Spectrum Warriors: Life Through The Autism Spectrum

When and How Do I Tell My Child They Have Autism?

Deciding to tell your child they have autism is a very personal decision since autism is an extremely wide spectrum. There are many factors you need to take into consideration before making this decision such as:

  1. Do they know they are different? Does it bother them?
  2. Do they ask questions like What is wrong with me?
  3. What is their age? It is not likely a 2-year old will understand, but a 10-year might find this really helpful to understand why certain things can be challenging for them and not their peers.
  4. What is their level of function? Those with severe autism and perhaps other comorbidities may never understand what you are trying to explain to them. Kids who are extremely high-functioning and self-aware may start to recognize at a very early age they are different and the unknown (why) may be causing more anxiety then you know.
  5. Have you come to terms with the diagnosis? Has your family? If you tell your child before you or some of your family have been able to process it, it could make things harder on your child if they see that someone else is in denial, or thinks this means there is something ‘wrong’ with them.

When MJ was diagnosed with high-functioning autism (formerly known as Aspergers) at the age of 3.5 we didn’t tell her right away. We knew we would have to tell her soon, because she was very self-aware. She knew she was different and she knew at that young age there were things that bothered her that didn’t bother other kids her age. She started asking me complex questions well before I was prepared, first asking me what death was (no actual experience with it at the time, and her media was very censored) before the age of 3. She continued to ask me such questions, and started asking why she was different. This was happening at a time when we were also introducing therapy to her, where her Autism Support Workers would come to our home or her daycare and work with her, but the other kids didn’t have anyone like that.

One day, after a bad meltdown (she was almost 4) she started asking me why she had them. I sat her down and took the plunge and for those who know me, you know I don’t often struggle with words, in fact I know I talk too much and the idea of being “brief” isn’t exactly in my wheel house.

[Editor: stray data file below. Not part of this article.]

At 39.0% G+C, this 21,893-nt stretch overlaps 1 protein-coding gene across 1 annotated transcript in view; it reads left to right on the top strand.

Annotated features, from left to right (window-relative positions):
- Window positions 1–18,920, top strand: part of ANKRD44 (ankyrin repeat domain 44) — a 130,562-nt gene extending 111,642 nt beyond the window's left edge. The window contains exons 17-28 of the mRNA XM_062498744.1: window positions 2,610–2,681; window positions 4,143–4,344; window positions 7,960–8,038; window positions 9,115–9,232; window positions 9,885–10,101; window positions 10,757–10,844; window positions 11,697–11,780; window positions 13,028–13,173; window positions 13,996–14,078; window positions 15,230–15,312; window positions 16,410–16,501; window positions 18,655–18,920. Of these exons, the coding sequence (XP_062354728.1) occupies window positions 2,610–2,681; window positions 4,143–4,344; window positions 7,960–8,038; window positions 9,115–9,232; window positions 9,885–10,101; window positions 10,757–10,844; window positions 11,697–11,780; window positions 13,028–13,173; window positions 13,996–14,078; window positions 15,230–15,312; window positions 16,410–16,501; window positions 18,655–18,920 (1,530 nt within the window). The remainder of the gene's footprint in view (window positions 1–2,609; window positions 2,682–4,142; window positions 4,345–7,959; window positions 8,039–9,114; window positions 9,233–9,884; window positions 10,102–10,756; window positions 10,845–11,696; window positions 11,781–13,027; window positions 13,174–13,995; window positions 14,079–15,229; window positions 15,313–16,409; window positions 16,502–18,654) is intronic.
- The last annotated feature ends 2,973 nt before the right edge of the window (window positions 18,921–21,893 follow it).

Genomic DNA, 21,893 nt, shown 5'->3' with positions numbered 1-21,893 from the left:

As I tried to talk her, I was at a loss for words, stumbling over things, stopping, starting over and over again. After my third or fourth (or eighth) attempt to explain to her that she has something called Autism, and it wasn’t a bad thing; it just meant her brain works a little differently than everyone else’s, she looked at me and said “oh is that why I get all mad sometimes and just can’t control what I do?”

YES! In one simple moment she had explained it to me better and simpler than my jumble of words.

Because MJ loves science and learning about the body, we took an approach to teach her all about the brain. Our clinical supervisor turned us onto the MindUp Curriculum created by the (Goldie) Hawn Foundation. We used these lessons to help her learn how to be mindful and almost like a desensitization program. It helped us teach her about sensitivities to sound and smell, and what happens to our brains – her brain in particular – when we experience senses we do not like. It’s a fantastic tool for all kids, not just those on the autism spectrum. It teaches them how their brain works and when their brains might close and what to do about it.MindUp Brain Poster It was very useful in helping with self-regulation, a struggle many kids have, and one that’s much more challenging for children with ASD. Here’s a little video explaining the concept. I actually am hoping to suggest it to our school and see if they will implement it in the classroom. They have a series of different curriculum/lesson books from Pre-K up to Grade 8.

When I first told MJ it was because she asked, and I’ve always been honest with her when she asks questions.  I didn’t have a book and in hindsight, I wish I had of. I can see she is still struggling with being different so I’ve been looking into books that would be suitable for her. I’ve compiled a list below and will say we’ve used the When my Autism Gets too Big workbook and it was very helpful (although we modified it slightly to suit our needs).

If you’re struggling with whether to tell your child and whether the time is ‘right,’ here’s a very helpful article from the Indiana Resources Center for Autism that just might help you decide.

If you have other books or resources you used for telling your child, we’d love to hear about them,

Rebecca

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